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© 2012 Pearson Education, Inc. Publishing as Prentice Hall

In the mid 1970s, a young economist, Muhammad Yunus, created the Grameen Bank in Bangladesh to introduce microfinance—a practice of lending very small amounts of money with no collateral and accepting very small savings deposits—to the developing world, even lending his own money to poor households with entrepreneurial ambitions.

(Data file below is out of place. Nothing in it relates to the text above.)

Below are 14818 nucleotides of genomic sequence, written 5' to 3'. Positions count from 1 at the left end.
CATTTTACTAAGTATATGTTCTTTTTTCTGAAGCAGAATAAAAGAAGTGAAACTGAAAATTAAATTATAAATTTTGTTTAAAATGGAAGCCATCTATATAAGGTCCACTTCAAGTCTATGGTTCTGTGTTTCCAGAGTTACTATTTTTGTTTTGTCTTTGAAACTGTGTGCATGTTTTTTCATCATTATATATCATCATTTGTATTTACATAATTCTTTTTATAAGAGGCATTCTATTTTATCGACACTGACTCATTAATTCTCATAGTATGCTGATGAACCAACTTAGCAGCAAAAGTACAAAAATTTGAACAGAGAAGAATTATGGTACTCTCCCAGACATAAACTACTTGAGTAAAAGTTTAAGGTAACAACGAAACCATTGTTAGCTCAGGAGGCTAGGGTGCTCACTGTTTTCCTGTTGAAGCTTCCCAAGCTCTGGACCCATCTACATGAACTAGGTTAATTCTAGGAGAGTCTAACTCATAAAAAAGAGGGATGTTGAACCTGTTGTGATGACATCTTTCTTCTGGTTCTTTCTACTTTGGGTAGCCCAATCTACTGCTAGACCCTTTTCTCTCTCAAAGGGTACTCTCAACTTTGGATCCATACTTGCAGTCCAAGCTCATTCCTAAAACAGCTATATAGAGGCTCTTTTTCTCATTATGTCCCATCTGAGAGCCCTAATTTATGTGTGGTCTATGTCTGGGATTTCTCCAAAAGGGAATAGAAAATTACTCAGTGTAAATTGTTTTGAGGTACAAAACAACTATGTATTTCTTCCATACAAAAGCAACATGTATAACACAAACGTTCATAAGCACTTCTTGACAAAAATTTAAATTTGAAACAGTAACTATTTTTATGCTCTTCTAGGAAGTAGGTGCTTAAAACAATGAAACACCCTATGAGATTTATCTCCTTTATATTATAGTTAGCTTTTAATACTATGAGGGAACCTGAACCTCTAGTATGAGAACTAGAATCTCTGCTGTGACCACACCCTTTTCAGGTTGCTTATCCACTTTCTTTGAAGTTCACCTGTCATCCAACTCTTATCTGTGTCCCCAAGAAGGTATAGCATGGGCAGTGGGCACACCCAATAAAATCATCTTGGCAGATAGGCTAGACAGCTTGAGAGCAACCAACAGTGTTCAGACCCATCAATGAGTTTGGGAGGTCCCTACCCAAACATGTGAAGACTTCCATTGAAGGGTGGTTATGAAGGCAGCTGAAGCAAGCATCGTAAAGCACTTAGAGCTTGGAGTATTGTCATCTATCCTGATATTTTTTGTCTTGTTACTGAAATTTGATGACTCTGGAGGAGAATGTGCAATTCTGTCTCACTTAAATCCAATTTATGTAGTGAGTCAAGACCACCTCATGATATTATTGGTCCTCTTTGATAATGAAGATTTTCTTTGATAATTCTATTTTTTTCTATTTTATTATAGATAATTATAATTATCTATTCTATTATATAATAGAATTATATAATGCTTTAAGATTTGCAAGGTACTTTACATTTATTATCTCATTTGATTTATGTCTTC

Thirty countries and thirty U.S. states have microfinance lending copied from the Grameen model.

Relative to traditional bank loans, microfinance loans are much smaller, repayment begins very quickly, and the vast majority of the loans are made to women (who, in many cases, have been underserved by mainstream banks).   

Economic Development: Sources and Strategies

Microfinance

Strategies for Economic Development

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